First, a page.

Related: ABC radio - The World Today: Early butterflies linked to climate change
The University of Melbourne led study found that over a 65 year period, the mean emergence date for adults of the Common Brown butterfly (Heteronympha merope) has shifted 1.6 days earlier per decade in Melbourne, Australia. The findings are unique because the early emergence is causally linked with a simultaneous increase in air temperatures around Melbourne of approximately 0.14°C per decade, and this warming is shown to be human-induced (anthropogenic).
Lead author of the study Dr Michael Kearney from the Department of Zoology, University of Melbourne said the findings could help our ability to forecast future impacts of climate change on biodiversity. "Shifts in these seasonal life cycle events represent a challenge to species, altering the food and competition present at the time of hatching. Studies such as ours will allow better forecasting of these shifts and help us understand more about their consequences," says Dr Kearney.
The research was conducted by Dr Kearney and PhD student Natalie Briscoe. Professor David Karoly from the School of Earth Sciences, University of Melbourne contributed the climate modeling work. Co-authors include Dr Warren Porter (University of Wisconsin) and Drs Melanie Norgate and Paul Sunnucks from Monash University. The study, funded by an Australian Research Council grant to Monash, Melbourne and Wisconsin Universities, was published in Biology Letters, a prestigious international journal of the Royal Society.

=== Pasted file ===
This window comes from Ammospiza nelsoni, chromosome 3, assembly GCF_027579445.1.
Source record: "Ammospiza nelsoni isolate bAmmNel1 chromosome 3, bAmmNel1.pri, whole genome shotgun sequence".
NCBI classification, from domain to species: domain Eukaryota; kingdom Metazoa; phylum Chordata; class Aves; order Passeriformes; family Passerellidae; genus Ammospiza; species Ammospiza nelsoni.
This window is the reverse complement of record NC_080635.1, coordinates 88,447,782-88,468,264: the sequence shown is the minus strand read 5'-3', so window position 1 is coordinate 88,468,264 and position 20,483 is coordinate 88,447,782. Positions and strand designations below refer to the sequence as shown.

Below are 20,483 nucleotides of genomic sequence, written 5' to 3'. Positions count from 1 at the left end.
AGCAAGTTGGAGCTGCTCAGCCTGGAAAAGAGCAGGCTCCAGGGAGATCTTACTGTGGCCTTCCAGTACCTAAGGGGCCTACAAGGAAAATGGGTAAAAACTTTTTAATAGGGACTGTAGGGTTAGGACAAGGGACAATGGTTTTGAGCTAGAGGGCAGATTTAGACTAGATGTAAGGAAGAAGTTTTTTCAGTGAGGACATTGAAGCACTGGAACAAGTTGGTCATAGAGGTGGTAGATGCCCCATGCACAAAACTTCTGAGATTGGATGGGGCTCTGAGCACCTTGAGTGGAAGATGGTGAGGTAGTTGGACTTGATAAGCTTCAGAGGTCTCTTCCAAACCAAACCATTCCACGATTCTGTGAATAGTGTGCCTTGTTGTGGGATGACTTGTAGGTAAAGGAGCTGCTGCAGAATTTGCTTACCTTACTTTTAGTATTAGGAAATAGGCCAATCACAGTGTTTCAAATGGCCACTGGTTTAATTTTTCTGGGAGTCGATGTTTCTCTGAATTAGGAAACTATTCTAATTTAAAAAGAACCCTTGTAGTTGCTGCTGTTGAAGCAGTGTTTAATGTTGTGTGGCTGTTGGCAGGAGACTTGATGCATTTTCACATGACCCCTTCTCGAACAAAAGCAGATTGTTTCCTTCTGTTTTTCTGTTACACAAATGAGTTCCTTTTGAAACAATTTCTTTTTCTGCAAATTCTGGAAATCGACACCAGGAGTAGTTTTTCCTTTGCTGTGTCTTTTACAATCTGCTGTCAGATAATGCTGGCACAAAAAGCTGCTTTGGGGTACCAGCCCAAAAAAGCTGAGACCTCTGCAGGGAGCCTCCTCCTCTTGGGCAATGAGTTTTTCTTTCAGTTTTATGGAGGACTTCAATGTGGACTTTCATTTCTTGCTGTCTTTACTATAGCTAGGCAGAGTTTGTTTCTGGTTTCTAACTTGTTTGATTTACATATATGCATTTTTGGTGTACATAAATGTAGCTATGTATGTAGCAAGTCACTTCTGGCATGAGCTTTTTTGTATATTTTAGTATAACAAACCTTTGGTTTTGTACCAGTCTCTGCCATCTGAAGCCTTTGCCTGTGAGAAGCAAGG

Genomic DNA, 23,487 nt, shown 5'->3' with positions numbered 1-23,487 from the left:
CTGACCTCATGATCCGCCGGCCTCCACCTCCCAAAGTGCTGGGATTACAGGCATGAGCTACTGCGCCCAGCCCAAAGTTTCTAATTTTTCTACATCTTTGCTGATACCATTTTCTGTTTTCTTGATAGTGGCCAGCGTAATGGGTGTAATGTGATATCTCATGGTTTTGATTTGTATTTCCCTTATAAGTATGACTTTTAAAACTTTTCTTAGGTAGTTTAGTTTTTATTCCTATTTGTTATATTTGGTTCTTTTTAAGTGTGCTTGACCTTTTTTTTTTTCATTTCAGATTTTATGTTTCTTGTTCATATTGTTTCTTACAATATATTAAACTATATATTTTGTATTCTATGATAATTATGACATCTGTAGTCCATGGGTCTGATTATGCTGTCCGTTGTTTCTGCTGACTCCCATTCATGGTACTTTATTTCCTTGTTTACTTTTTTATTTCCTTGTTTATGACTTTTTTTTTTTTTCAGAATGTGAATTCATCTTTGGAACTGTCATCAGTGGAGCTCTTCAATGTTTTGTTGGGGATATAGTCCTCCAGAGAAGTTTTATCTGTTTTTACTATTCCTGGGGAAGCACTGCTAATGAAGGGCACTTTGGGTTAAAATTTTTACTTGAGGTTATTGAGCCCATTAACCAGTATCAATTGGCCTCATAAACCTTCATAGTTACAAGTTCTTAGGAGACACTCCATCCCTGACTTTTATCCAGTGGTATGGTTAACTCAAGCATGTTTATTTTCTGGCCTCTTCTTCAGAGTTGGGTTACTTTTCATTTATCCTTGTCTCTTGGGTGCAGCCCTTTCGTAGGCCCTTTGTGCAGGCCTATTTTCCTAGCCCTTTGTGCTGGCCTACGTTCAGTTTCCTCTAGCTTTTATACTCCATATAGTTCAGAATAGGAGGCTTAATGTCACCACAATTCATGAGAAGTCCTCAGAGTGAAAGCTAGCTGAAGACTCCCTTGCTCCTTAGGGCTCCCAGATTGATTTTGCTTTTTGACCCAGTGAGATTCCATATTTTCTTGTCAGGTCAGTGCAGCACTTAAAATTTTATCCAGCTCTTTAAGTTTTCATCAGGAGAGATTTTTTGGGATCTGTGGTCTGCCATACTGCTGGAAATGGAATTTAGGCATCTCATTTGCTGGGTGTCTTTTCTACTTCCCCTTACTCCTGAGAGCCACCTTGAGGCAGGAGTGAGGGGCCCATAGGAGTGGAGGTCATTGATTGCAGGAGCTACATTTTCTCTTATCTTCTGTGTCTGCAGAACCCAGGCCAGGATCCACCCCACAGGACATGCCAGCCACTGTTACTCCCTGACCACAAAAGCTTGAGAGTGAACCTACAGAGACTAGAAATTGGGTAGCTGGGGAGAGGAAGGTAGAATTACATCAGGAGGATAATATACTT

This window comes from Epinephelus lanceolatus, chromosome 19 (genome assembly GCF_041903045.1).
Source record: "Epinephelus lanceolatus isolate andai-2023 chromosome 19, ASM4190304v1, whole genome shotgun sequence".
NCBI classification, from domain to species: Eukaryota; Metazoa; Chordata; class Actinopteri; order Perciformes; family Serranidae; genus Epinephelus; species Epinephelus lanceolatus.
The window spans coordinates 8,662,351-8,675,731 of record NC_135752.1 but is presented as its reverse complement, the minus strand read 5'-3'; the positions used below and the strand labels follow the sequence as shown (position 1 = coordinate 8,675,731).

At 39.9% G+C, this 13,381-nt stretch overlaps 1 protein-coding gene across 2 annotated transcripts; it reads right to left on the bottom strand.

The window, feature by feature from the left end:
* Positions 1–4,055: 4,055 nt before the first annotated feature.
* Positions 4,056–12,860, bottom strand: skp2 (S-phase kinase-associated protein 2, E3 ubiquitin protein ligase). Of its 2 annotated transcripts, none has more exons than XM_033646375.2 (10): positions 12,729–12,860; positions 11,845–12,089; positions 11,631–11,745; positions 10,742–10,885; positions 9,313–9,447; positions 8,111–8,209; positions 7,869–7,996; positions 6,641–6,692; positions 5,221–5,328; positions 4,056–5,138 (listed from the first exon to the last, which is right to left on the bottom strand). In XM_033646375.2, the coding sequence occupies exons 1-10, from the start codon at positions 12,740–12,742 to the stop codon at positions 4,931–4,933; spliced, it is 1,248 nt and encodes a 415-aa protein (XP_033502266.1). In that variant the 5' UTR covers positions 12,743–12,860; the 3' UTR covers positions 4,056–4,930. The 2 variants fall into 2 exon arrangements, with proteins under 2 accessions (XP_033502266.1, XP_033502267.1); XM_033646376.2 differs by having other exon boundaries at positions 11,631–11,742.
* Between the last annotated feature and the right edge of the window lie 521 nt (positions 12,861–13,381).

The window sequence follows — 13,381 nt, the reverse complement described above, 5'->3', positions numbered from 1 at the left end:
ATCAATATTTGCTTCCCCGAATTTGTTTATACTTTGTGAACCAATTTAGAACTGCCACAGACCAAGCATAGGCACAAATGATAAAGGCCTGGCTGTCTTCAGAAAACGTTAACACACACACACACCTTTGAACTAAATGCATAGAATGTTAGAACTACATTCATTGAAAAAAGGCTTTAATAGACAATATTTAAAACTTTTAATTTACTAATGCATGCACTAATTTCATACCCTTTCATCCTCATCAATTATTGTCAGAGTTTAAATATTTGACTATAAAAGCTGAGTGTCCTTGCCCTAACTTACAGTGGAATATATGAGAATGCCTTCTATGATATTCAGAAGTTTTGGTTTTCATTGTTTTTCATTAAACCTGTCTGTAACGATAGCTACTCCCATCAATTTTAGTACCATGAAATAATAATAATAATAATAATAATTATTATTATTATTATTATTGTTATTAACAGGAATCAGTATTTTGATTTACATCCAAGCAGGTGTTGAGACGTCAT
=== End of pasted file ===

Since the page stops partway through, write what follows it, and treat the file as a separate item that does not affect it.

"Scientists have previously observed that biological events are happening progressively earlier in spring over the past few decades. This new work has tied the earlier emergence of butterflies directly to a regional temperature increase, and has tied the temperature increase very strongly to increases in greenhouse gas concentrations caused by humans," said Professor Karoly.
Science has filled in the lines between the dots, but our politicians are still to take the necessary actions in regard to controlling greenhouse gas emissions.
- Melbourne University Media release, March 17, 2010 - First study to link earlier butterfly emergence with climate change
- Biology Letters - Study Abstract